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Local Talkback
Talkback is for the residents and businesses in Liphook to voice their views and opinions about local issues and events.

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Next government
- Re (11th May 2023 - 09:43:19)

I see that labour and Lib Dem’s are talking about a pack to form the next government. All the coalition governments in the past have failed because both sides don’t agree on most of policy so is it a way to go. The best government is with a clear majority as was with Thatcher and Blair. We need a very strong government to push through policies to get the country running again.

Re: Next government
- Paul M (11th May 2023 - 09:59:34)

Sorry to hijack, but - where has the Gareth J Rees thread gone?! Presumably removed, can the Editor explain why so that we at least understand the rationale (or request)? Thank you!

He requested that all his posts were removed.

Re: Next government
- Paul M (11th May 2023 - 10:54:14)

@Editor - thank you, useful to know.

Re: Next government
- Local (11th May 2023 - 11:30:17)

We have had a government with a majority for some time. All we seem to have acheived at that time is crash the economy and a enjoy a sustained period of internal infighting leading to a succession of prime ministers.

It would be nice for us, as a nation, to get past the idea we need to crush all dissent in order to get things done.

Coalitions are not necessarily a bad thing. We have had a decade of divisive politics. We need to learn the art of compromise again as a nation.

There will be no formal pact between Labour and the Lib Dems. I do suspect the local elections have shown voters will work out how to vote tactically on their own in order to get their desired outcome anyway.

Re: Next government
- Local me (11th May 2023 - 14:08:03)

Re, you reckon the Thatcher and Blair years our best, I can only put that down to nostalgia, god help us!!!

One created the 'me me me' onanist society with the help of Murdoch, the City spivs and a lot of other rich old white men. We think somehow that improved society but in reality it divided it even more, broke down our communal spirit and created a culture of greed, self preservation and division.

The second did much the same (at least Thatcher was honest about her leanings), whilst also, with the Bush regime, casually and catastrophically, destroying a stable pro western country with millions of
dead and after effects they're still living with, which had, at the time, yes a brutal, but totally pro western leader America had placed there themselves, all on the basis of lies, a dodgy dossier written by a college student and eagerly swallowed whole by our 'intelligence' community, complete contempt for a little understood foreign culture, creating a regional meltdown that had totally opposite effect of what it claimed to be trying to achieve, hell we didn't even get to keep their oil that we so coveted, or destroy AlQaeda, who weren't even there before we created a vacuum for them to move into, Saddam hated them as much as us!

The problem with politicians and, as I get older I find with all groups of people, they can't be trusted once you give them power, sure they' will 'promise' you the earth, love, wealth, equality, community, health they'll offer you their souls, their wives, their mistresses, you name it, until they get power, then it's all self aggrandisement, wealth, cosying up to the elite, or else it's obsessive ideology, closed minded sectarianism, when did you EVER hear a politician saying:

'To be honest both the Tories and Labour and perhaps, occasionally, also the Liberals, have some good ideas and, if we just all sat down together we could come up with some policies that are practical, reasonable and work for the majority of the electorate'.

Don't hold your breath, it really makes no difference which one is in power, most of us selfishly vote purely on which of their monetary bribes we think might benefit us, knowing full well they can't really afford it and will quietly withdraw the offer once they're in power citing 'economic changing realities and pledges are not promises and the financial situation we were left in didn't live up to expectations etc'.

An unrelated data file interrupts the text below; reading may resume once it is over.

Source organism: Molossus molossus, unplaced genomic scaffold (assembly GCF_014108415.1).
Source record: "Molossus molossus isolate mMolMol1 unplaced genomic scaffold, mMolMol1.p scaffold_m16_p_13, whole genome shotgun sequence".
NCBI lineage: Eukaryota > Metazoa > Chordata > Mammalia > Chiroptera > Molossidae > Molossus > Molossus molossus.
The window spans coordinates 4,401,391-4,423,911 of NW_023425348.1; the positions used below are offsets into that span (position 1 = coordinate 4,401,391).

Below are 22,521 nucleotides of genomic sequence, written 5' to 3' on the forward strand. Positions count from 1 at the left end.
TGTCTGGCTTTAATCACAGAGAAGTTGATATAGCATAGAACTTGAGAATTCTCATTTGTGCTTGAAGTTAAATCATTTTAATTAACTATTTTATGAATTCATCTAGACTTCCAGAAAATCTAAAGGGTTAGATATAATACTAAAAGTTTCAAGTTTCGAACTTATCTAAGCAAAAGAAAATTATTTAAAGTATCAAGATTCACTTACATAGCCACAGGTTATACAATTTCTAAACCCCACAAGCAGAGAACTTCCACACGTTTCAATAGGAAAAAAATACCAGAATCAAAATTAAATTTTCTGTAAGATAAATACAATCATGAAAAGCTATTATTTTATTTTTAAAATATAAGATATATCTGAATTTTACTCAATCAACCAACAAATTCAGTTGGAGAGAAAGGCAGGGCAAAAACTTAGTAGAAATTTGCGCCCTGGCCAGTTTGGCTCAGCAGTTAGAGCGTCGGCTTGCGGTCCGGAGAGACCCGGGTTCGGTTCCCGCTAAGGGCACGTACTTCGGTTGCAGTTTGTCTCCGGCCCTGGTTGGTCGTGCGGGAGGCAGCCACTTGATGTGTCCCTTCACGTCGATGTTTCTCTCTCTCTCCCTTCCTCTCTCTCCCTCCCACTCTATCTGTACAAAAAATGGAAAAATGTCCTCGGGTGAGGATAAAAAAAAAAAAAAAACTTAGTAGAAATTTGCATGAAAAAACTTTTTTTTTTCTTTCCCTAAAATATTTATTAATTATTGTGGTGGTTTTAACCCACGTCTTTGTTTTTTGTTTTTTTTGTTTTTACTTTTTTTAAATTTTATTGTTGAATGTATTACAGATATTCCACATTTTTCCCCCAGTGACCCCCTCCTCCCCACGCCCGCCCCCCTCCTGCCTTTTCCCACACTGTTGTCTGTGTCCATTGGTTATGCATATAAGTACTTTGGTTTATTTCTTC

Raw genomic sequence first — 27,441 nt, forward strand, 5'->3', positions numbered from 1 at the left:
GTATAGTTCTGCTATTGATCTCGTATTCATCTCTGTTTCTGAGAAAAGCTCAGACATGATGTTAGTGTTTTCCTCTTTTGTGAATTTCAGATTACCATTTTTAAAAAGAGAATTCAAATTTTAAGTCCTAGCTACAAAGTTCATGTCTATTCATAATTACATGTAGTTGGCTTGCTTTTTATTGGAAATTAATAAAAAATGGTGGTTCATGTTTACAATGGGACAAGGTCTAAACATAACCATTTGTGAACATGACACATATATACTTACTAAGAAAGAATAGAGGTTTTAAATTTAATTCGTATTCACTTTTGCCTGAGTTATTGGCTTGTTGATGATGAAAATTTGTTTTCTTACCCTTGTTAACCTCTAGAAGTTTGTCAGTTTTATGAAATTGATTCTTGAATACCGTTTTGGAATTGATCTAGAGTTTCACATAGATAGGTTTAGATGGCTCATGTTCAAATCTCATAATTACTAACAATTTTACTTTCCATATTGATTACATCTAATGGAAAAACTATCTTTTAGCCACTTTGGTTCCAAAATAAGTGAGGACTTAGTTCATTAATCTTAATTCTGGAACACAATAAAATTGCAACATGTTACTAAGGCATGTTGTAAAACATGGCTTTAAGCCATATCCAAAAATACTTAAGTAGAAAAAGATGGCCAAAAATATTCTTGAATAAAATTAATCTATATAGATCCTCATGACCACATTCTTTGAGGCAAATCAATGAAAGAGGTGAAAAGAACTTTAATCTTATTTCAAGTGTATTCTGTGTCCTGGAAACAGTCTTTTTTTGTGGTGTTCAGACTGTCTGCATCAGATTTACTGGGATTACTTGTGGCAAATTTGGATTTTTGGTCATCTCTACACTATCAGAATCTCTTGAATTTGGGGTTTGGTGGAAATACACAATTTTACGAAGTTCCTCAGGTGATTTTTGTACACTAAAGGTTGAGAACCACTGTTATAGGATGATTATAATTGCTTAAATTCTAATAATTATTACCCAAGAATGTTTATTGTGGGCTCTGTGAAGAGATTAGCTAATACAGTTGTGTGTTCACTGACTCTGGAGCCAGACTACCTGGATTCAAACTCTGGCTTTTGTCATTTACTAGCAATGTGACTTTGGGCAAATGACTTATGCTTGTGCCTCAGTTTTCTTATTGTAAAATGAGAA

And then there's the youth who, we know because we all were young once, vote purely on the ideology of their mates and which leader will promise to hand out more free love, world peace, free accomodation, free lessons and legalise dope, preferably free dope, because in reality they are simply too young to have lived a life yet😂

Re: Next government
- Re (11th May 2023 - 14:45:05)

Local love your post about spot on . Yes I’m old lived through both not much to choose both went Ti?. Up . Complete on the button with the young no experience of hardship. I think perhaps the old generation are more equipped to cope with hard times anyway the debate goes on we will see when the time comes.

Re: Next government
- AR (11th May 2023 - 18:12:07)

Oh my Local me , bottle of wine and you and me could talk till the cows came home. The kids would not understand that.

Re: Next government
- Kid (11th May 2023 - 19:22:49)

Came home? Of course the kids couldn’t understand it. We can’t afford one.

Re: Next government
- Resident (11th May 2023 - 20:56:24)

Look out bring out the tissues usual lot coming on can’t afford this or that . Good job you don’t have a mortgage at 15% like we had and only one wage taken into account. And we had children and made ends meet .

Re: Next government
- Kid (12th May 2023 - 06:07:45)

Good job we didn’t have a mortgage at 14%? I’m pleased you’ve gone for this outdated and frequently debunked myth.

When rates were this high for a short period, the average house price was 20k. House prices are now 300k on average, and much more in Liphook. Nearly 15 times more expensive than the 80s.

Current interest rates are 5-6% on mortgages. They went up again yesterday. A 6% mortgage today is the equivalent of a 25% interest rate back in the 1980s, thanks to modern house prices. Making it many, many hundreds of pounds more expensive to pay back mortgages. If you can even get one.

And you had one wage? For full disclosure, I’m fortunate enough earn above the national average salary at 29. I earn 30k at a local business. The bank will lend me four times my salary, so I have a 120k budget for a house. There is no deposit because I spent the overwhelming majority of my salary on flat rental in Bordon. There are no houses available for this price. None.